The Market Abuse Regulation, or MAR, came into force on the 3rd of July 2016. It reversed the previous Market Abuse Directive or MAD, replacing it with the extended scope and expanded civil market abuse regime across the EU. It aims to increase market integrity and investor protection while enhancing the appeal of securities markets for capital raising.
Market Abuse Regulation Categories
The following categories of behavior are defined as market abuse in the Market Abuse Regulation:
- Insider Dealing: Inside information is improperly used or attempted to be used by an insider, including using inside information to amend or cancel an order.
- Unlawful Disclosure: An insider unlawfully discloses inside information to another person, including encouraging someone to transact based on said information.
- Market Manipulation: Gives, or is likely to give, false or misleading signals as to the supply of, demand for, or price of, a financial instrument, a related spot commodity contract, or an auctioned product based on emission allowances.
Market abuse applies to the following financial instruments:
- Admitted to trading on a regulated market or for which a request for admission to trading on a regulated market has been made.
- Traded on a Multilateral Trading Facility, or MTF, admitted to trading on an MTF, or for which a request for admission to trading on an MTF has been made.
- Traded on an Organized Trading Facility, or OTF.
- This behavior occurs when an insider deals, attempts to deal or refrains from dealing based on inside information related to the investment in question.
Inside information is:
- Information of a precise nature that has not been made public;
- Relates directly or indirectly to one or more issuers or one or more financial instruments; and
- If made public, it would likely have a significant effect on those financial instruments’ prices or related derivative financial instruments. Information that is considered precise is information that indicates a set of circumstances that exist or which may be reasonably expected to come into existence or an event that has occurred or may occur and is specific enough to permit the drawing of conclusions as to the possible effect of that set of circumstances or event on the prices of the financial instruments or the related derivative financial instrument in question.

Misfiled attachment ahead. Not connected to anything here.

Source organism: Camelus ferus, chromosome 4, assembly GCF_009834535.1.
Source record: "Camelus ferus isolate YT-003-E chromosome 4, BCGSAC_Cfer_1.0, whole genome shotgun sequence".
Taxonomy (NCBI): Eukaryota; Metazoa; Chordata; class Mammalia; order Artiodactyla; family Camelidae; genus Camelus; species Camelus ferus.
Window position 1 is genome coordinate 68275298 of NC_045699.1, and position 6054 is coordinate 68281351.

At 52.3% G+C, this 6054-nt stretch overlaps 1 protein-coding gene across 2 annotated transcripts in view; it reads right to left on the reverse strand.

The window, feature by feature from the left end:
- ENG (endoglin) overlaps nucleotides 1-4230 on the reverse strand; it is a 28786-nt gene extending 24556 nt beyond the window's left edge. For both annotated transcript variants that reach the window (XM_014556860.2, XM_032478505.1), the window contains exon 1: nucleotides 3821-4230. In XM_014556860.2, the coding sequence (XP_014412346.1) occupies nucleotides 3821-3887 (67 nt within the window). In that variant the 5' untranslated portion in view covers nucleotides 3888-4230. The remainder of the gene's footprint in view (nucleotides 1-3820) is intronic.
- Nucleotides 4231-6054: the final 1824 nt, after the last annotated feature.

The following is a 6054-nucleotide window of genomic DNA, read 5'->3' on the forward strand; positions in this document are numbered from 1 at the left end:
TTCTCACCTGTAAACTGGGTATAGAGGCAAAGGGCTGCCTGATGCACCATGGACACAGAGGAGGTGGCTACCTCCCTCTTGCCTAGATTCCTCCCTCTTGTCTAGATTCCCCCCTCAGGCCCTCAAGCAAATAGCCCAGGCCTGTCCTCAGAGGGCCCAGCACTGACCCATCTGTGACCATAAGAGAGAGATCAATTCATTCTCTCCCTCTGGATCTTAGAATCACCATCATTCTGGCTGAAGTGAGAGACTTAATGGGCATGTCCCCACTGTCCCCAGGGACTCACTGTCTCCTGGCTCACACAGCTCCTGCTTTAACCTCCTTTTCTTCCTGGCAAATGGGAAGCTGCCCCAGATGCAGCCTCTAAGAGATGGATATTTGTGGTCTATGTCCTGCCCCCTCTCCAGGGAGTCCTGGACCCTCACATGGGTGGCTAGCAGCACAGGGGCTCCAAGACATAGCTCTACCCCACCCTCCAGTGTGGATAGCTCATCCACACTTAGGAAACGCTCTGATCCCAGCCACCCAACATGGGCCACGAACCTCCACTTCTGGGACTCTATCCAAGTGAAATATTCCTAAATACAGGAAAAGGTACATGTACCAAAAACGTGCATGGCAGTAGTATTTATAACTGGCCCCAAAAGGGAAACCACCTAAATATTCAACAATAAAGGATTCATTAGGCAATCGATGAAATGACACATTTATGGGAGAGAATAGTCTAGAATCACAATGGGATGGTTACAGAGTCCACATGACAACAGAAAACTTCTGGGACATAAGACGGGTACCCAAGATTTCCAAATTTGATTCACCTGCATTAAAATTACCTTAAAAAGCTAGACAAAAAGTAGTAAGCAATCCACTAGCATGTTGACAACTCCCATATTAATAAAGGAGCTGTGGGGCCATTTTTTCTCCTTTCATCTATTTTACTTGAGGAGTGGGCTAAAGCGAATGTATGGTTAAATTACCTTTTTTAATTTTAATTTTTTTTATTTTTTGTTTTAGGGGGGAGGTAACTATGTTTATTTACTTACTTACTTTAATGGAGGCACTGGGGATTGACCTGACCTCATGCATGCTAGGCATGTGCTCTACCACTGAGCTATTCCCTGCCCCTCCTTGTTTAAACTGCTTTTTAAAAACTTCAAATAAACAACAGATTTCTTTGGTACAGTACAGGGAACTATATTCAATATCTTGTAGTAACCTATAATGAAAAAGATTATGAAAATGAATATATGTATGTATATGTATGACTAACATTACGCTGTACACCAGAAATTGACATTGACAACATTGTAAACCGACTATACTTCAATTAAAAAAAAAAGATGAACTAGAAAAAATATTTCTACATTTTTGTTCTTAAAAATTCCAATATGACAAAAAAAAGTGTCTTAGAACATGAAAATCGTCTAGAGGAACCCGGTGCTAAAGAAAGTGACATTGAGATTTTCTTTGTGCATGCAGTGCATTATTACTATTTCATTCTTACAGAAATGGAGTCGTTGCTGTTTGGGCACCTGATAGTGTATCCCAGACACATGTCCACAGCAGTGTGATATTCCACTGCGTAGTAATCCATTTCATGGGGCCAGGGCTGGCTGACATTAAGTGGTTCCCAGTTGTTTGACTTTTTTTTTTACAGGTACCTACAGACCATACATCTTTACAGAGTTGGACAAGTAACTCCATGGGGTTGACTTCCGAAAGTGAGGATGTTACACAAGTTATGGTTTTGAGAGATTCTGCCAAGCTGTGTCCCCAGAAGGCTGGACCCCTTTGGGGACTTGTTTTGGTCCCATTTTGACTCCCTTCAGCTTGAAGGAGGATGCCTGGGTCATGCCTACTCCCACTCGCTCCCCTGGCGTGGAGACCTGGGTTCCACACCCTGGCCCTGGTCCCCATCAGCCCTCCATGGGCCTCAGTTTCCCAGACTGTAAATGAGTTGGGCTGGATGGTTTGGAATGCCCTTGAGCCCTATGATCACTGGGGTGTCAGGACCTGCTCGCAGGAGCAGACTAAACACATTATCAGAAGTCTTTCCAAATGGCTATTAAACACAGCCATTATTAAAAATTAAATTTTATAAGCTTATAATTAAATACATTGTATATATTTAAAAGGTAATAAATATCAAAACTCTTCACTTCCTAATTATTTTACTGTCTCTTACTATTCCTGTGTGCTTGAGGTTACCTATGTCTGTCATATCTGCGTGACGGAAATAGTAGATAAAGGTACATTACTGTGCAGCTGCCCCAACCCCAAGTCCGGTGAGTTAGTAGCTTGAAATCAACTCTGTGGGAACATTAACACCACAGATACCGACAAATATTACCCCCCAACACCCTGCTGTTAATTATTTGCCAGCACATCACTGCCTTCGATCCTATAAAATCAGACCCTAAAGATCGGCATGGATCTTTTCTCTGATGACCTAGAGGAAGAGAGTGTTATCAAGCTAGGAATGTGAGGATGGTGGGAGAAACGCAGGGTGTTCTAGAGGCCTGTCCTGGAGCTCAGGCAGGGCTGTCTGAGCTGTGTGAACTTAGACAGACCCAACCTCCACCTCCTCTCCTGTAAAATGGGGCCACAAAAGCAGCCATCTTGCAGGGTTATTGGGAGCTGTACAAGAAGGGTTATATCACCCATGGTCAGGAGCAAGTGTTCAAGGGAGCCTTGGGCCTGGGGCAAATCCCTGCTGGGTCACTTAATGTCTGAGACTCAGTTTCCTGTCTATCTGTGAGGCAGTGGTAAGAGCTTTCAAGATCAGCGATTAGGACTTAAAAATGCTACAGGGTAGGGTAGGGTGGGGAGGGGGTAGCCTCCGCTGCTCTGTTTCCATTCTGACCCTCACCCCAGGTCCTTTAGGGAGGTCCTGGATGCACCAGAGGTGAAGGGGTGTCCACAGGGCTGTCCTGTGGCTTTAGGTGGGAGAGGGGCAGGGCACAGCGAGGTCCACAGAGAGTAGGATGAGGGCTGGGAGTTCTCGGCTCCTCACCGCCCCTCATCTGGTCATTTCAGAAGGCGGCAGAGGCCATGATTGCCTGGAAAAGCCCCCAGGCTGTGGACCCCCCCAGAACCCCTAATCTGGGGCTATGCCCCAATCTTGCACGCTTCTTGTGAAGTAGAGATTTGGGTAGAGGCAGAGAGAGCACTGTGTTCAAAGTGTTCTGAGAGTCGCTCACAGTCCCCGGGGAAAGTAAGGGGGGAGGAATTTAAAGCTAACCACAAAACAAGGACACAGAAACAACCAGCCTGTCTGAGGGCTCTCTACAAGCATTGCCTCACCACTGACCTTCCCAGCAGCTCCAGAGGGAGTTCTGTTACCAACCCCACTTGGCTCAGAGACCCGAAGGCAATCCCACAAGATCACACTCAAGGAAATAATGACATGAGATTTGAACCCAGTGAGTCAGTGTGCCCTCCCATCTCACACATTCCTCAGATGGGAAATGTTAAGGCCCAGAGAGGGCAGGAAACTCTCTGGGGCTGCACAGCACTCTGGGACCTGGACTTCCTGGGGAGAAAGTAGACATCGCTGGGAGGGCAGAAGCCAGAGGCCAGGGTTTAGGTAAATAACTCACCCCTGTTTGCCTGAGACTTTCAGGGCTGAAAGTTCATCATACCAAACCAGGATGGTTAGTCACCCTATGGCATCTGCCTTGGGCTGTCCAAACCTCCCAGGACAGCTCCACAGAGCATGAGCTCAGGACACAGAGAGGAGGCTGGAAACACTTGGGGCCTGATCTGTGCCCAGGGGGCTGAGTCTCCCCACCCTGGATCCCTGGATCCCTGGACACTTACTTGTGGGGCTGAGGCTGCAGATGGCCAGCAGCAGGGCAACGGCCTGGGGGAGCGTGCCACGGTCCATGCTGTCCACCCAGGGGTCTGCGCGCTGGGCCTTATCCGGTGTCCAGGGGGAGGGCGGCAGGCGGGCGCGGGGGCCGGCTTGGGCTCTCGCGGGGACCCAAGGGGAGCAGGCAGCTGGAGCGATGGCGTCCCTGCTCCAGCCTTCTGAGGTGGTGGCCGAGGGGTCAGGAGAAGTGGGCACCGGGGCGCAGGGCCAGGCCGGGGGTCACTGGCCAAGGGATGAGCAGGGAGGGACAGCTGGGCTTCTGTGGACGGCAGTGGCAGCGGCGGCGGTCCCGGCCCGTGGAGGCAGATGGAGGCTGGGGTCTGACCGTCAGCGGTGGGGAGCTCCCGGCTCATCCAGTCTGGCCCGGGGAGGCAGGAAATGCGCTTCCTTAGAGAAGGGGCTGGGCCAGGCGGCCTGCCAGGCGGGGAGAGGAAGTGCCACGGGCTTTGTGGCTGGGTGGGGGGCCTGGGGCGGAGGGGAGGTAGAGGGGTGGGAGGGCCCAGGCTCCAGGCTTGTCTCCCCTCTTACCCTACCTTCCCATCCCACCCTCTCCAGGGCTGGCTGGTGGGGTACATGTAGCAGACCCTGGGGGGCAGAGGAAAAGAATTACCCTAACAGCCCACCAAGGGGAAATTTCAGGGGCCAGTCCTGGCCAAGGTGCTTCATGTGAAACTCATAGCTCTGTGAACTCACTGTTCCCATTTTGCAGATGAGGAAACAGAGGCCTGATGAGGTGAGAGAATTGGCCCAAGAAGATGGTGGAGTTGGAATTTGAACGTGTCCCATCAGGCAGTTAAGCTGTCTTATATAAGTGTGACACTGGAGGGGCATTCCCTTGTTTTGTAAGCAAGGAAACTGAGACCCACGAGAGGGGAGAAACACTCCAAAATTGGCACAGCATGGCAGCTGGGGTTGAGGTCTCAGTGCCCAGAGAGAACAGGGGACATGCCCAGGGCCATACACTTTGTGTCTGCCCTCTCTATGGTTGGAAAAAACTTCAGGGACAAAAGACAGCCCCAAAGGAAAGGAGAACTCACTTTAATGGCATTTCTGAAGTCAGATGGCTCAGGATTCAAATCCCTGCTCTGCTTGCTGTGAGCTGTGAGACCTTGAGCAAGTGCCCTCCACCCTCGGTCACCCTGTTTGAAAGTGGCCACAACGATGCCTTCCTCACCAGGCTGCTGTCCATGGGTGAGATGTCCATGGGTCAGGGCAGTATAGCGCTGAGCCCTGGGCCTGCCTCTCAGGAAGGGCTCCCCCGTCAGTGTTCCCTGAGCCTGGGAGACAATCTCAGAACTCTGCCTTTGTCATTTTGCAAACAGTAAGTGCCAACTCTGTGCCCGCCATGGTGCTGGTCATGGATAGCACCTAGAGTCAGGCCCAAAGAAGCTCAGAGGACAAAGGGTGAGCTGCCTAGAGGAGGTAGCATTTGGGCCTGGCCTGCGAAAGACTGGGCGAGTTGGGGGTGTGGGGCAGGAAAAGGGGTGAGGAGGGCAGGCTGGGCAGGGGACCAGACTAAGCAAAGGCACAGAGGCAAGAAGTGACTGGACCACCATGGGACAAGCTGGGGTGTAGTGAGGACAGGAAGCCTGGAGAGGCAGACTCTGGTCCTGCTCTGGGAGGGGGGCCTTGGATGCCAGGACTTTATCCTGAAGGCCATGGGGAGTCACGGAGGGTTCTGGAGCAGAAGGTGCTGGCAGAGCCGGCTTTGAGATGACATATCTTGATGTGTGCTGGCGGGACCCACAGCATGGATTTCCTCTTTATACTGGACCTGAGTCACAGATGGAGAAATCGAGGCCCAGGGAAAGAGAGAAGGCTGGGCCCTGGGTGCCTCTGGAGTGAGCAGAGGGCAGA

The information will likely have a significant effect on price if it is information that a reasonable investor would likely use as part of the basis of their investment decisions.
Behavior typical of insider dealing includes:
- Dealing based on inside information;
- Front running is when a transaction is undertaken for a person’s benefit based on and ahead of an order that he is to carry out with or for another in respect of which information concerning the order is inside information, which takes advantage of the anticipated impact of the order on market price;
- In the context of a takeover, an offeror or potential offeror enters into a transaction based on inside information concerning the proposed bid that provides economic exposure to movements in the price of the target company’s shares, such as a spread bet, for example; and
- In the context of a takeover, a person who acts for the offeror or potential offeror deals for his benefit in a qualifying investment or related investment based on information concerning the proposed bid, which is inside information.
A person may come into possession of inside information in the following ways:
- Having such information disclosed to them, whether unlawfully or otherwise;
- Being aware of a potential placement, deal, or similar activity that involves listed instruments and has yet to be disclosed publicly;
- Being aware of profits or losses in a client’s account which are yet to be publicly disclosed and may impact their own or a related company’s share price; or
- Being aware of clients’ pending orders.
Working in the financial sector can be considerably challenging. Many professionals have access to inside information and frequently use this information to make a profit. After the 2008 crisis, regulators worldwide put much effort into monitoring and detecting insiders. Currently, there are a lot of automated systems to monitor emails and telephone conversations and any suspicious transactions that may arise on the market. As a result, regulated companies must provide adequate systems and controls to prevent insider dealing and report any suspicions to local authorities.